The Right to Compete

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The Right to Compete

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  It has been a commonly known fact that in the United States, football is king. It’s the college sport that brings in the most revenue, and the NFL is highest grossing professional sports organization. Yet, despite popular thought, money wasn’t the deciding factor in Kent State University’s recent decision to end a neutral site field hockey match between Temple University and the University of Maine. Kent State’s administration decided that a daytime fireworks show prior to the kickoff of a football game was more important than the completion of a Division I Field Hockey game that was headed into double overtime. 

   On September 7, Temple and Maine were playing a neutral site game at Kent State’s field when the match went scoreless into overtime. After the first overtime, the game remained scoreless, resulting in a second, 10-minute period of 7v7 play (field hockey is regularly played with 11 players to a side). Prior to the start of the second overtime, around 10:30am, officials from Kent State’s athletics department came onto the field and told the teams that their game had to end due to the home opener football game that was set to kickoff at noon. They weren’t just kicking them off the field for the football game, but for the fireworks display that was supposed to take place right before the game, on the football field adjacent to the hockey field. 

   According to the statement released by the National Field Hockey Coaches’ Association on September 9, “while the coaches were made aware of the 10:30 a.m. stoppage of play via a May 2019 email, Kent State University failed to communicate the steps that would be taken should the 10:30 a.m. hard stop be reached.” Despite the email agreement, the NFHCA also discovered that in the game contract, there was no mention of the hard stop time, nor any contingency plans for what would happen if the time was reached. The Kent State officials offered to complete the game at 5:30 p.m. following the completion of the football game, but due to Temple’s travel plans, this was impossible. Because the game was never completed, it was declared a “no contest” and will not be counted on either team’s overall record. They played 70 minutes of a game that will not be counted. 

   Right after the decision, the University of Maine field hockey team tweeted about the event, gaining a lot of attention within the field hockey world and eventually more well known news outlets, including SportsCenter.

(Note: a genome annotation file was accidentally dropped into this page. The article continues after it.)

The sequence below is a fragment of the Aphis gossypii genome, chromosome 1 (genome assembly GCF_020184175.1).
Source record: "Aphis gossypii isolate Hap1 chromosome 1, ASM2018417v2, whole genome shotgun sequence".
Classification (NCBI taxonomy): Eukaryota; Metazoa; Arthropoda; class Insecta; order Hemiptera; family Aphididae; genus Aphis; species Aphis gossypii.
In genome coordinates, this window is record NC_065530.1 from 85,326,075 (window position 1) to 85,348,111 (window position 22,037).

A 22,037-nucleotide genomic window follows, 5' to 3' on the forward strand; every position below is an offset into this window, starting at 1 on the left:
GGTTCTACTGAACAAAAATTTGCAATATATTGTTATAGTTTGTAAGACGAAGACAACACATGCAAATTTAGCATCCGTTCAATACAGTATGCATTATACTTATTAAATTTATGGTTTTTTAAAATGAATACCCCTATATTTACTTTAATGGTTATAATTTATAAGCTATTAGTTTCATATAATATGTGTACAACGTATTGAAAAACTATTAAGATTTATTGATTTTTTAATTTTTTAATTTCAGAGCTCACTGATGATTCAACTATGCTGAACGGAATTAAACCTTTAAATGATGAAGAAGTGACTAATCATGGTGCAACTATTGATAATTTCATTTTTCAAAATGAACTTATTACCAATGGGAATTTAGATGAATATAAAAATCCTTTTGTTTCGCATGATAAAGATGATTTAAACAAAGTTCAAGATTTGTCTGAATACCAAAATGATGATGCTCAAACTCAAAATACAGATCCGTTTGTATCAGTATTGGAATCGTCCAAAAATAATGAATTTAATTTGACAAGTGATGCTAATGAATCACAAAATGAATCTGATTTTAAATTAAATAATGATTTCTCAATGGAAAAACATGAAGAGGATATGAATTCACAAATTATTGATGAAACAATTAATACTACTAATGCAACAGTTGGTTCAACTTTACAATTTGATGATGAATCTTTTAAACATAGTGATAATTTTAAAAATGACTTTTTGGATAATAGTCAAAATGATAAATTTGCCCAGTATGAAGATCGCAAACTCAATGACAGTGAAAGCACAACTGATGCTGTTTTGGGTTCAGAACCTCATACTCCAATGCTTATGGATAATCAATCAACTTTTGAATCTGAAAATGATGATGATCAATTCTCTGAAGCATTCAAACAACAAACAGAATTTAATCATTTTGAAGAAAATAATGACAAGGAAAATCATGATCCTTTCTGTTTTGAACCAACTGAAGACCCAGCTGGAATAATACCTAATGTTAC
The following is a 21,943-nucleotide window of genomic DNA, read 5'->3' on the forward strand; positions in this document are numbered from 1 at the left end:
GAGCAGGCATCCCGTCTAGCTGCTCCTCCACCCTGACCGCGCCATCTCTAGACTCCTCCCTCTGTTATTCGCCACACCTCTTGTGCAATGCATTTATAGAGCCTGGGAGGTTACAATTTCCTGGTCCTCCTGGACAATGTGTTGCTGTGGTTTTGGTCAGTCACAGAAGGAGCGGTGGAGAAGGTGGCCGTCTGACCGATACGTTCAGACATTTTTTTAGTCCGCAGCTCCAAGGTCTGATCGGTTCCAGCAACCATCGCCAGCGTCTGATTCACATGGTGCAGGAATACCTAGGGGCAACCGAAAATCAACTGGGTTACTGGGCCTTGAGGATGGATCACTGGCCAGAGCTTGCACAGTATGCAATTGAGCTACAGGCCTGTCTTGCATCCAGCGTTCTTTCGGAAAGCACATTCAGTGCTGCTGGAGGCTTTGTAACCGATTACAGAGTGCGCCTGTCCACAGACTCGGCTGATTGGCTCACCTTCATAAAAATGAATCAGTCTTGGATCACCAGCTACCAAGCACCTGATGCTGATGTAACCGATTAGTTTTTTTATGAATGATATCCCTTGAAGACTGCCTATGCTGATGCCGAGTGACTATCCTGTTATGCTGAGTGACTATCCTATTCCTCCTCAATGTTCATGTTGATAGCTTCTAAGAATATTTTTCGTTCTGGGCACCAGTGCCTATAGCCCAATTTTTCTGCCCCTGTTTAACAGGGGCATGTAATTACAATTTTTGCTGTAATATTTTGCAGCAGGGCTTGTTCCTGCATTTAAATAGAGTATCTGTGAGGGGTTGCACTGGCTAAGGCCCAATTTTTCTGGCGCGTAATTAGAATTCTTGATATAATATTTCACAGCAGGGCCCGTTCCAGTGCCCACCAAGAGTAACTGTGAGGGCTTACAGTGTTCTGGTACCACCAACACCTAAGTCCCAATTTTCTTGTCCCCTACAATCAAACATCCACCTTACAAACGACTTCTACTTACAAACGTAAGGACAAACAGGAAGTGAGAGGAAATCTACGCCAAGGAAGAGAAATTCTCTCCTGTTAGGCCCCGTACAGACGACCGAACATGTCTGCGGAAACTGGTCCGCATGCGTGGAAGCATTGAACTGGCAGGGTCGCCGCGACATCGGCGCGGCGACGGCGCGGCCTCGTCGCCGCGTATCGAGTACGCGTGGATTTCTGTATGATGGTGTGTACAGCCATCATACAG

This story was brought to my attention through the initial tweet from UMaine, and I was immediately devastated by the way Kent State administration handled the entire situation. I, myself, am a member of SLU’s Division I Field Hockey team so this hits the nail on the head for me. I can immediately put myself in the shoes of all of the girls that were on the field when they were told by another school’s athletic department that all of the hard work they put in every day, all of the sacrifices they make for their themselves, their teammates and their school are irrelevant. This entire issue goes beyond the “revenue sports” argument because the two sports are played on completely different fields, and the only reason the game was cancelled was due to a pre-game festivity, not an actual contest. 

   The Kent State administration effectively told over 50 women that a display of daytime fireworks was more important than the completion of their game.

   USA Field Hockey released a statement on September 10 that said, “the abrupt cancellation of [the game] has caused great concern within our sport… [and we] will continue to support the idea that all student-athletes have equal access to the right to compete.” 

   The right to compete. When you step onto a field in a uniform with your school written across your chest, a school that you have given hours of sweat, passion, heart and tears for, you have the right to finish the game. Fireworks are and should never be more important than a Division I contest – male or female. 

   It not only infuriates me, but hurts me to see that 47 years after Title IX was passed, women still have to fight for the same fair treatment as men in sports. When SportsCenter picked up this story, I was excited to see that it would get the national attention it deserves, hoping it would bring attention to the fact that this continues to be an issue. I made the mistake of reading the comments on the post because much of what I saw were people responding, “field hockey got what it deserved,” or, “no one cares about field hockey.”

   No one cares about field hockey? How about the teams of young girls I have been honored to coach throughout the years who are empowered through sport; the men and women who get to represent their country in the Olympics because, yes, the United States does in fact have a men’s national team in field hockey; the parents who sacrifice their weekends, free time and money for their children who are chasing their dreams and traveling across the country to play in tournaments; the young women who get to realize their greatest goal of competing for their university and the teams that become more like families. 

   The field hockey community in the USA is a very tight knit group and will continue to fight until this heinous decision is rectified, but this goes beyond field hockey. We have to continue to fight for the equal right to compete.